So, the Jews are contrite and ready to repent.  They beg Moshe to pray on their behalf, and God sends the proper treatment for their ailment, a copper snake on a stick.  How does that work?  It's a famous Mishneh:  "Make thee a fiery serpent, and set it on a pole, and every one that is bitten when he looks upon it shall live." Could this serpent kill or bring to life? But it was thus: when the Israelites looked to heaven for aid, and subjected their inclination to the will of their heavenly Father, they were cured, but when they did not, they perished (Rosh Hashanah, chapter 3, mishneh 8).  In other words, the point of the snake sculpture is that it's not the snake.  The point was to look beyond the snake to the source of all in heaven.  And what's this story doing in the tractate about Rosh Hashanah?  It's there with the laws of blowing shofar to remind us that the purpose of the shofar blasts aren't the notes, but the emotions which they dredge up from deep inside ourselves directed towards God.

            The vital importance of these symbols as guideposts toward a greater reality is emphasized in the dramatic conclusion of the copper snake saga.  A number of items were placed in the Holy Ark which was to become the center piece of the Temple in Jerusalem.  There were the Tablets (broken and whole), a bottle of manna, the staff of Aharon, an original copy of the Torah, and the copper snake.  All of this was lost with the destruction of the first temple (586 BCE), and there are still people looking for this stuff, another Indiana Jones reference.  However, by then the snake was gone, because Hezekiah (ruled 715-686 BCE) had already destroyed it over a century earlier.  Here's the text:  He removed the pagan shrines, smashed the sacred pillars, and cut down the Asherah poles. He broke up the bronze serpent that Moses had made, because the people of Israel had been offering sacrifices to it. The bronze serpent was called Nehushtan (2 Kings 18:4).  What went wrong?

            Just like in the desert, the Jews lost the proper perspective.  The copper snake on the post reminded the Jews to focus on their Parent in heaven.  But with time our ancestors forgot.  Here's how the Radak (Rabbi David Kimchi, 1160-1235) explained it:  They thought it a good intermediary to worship G-d, and since the time of Moses it had been kept as a memoriam of the miracle, like the container of manna… Hezekiah saw fit to abolish it, just as he did idol worship, for in his father's time it was worshipped just like the idols; and even though the better people were reminded of the miracle by it, he said:   better to destroy it and let the miracle be forgotten than to let it be, and have the Israelites go astray.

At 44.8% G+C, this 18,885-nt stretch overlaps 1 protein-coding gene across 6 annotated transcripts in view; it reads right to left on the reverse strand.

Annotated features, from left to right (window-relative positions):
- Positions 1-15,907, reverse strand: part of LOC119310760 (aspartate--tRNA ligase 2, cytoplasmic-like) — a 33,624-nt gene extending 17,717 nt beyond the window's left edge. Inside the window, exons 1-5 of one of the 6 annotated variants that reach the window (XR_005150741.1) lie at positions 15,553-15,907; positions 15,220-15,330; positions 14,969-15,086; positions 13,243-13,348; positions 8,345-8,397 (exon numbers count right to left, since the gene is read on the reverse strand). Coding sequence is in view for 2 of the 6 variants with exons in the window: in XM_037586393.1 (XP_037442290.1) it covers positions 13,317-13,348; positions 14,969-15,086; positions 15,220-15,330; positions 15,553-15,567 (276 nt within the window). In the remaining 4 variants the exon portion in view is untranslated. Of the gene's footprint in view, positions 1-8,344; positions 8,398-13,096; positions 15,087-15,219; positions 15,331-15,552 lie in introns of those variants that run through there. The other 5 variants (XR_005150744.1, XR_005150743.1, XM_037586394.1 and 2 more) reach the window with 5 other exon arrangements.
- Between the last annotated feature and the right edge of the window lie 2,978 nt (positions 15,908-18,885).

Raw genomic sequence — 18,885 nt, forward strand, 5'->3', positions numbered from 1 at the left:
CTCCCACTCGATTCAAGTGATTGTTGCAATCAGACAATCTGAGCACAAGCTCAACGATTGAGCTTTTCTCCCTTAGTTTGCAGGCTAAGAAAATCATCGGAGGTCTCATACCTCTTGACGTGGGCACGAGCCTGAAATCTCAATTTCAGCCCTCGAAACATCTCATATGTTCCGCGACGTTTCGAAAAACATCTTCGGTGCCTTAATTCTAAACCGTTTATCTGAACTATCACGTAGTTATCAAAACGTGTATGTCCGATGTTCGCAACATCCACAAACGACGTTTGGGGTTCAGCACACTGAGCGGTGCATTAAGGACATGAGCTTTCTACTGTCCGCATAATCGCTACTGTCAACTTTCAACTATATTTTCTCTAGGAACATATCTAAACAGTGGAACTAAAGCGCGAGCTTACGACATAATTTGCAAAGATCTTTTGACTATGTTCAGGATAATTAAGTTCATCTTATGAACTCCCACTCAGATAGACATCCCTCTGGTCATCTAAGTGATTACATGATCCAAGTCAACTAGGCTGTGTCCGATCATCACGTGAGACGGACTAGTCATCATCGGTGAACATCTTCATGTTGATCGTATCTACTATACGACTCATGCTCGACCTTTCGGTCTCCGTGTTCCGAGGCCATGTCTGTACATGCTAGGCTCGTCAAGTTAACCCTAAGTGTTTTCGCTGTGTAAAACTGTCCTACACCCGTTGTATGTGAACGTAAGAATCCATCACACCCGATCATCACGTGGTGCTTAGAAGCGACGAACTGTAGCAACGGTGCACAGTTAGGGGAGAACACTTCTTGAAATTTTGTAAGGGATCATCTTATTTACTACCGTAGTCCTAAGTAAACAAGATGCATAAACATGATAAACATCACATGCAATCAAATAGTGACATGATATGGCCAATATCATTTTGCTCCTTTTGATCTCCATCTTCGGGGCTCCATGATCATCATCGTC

When the copper snake riveted our attention on God, it was wonderful; when the snake eclipsed God in the imagination of the people, it had to go.

            We make similar mistakes all the time.  We confuse the medium with the message.   From the beginning of time snakes have represented the obfuscation of God and the right path to follow.  Let's straighten the coils and curves of life, and again find clarity in directing our worship straight to God.  Anything can become a distraction in our devotion to God, never worship the symbol.  Now we can understand another Mishneh:  Even if a snake wraps around one's heel, one should not interrupt prayer to God (Berachot 5:1).  Don't let snakes of any kind disrupt your relationship with God.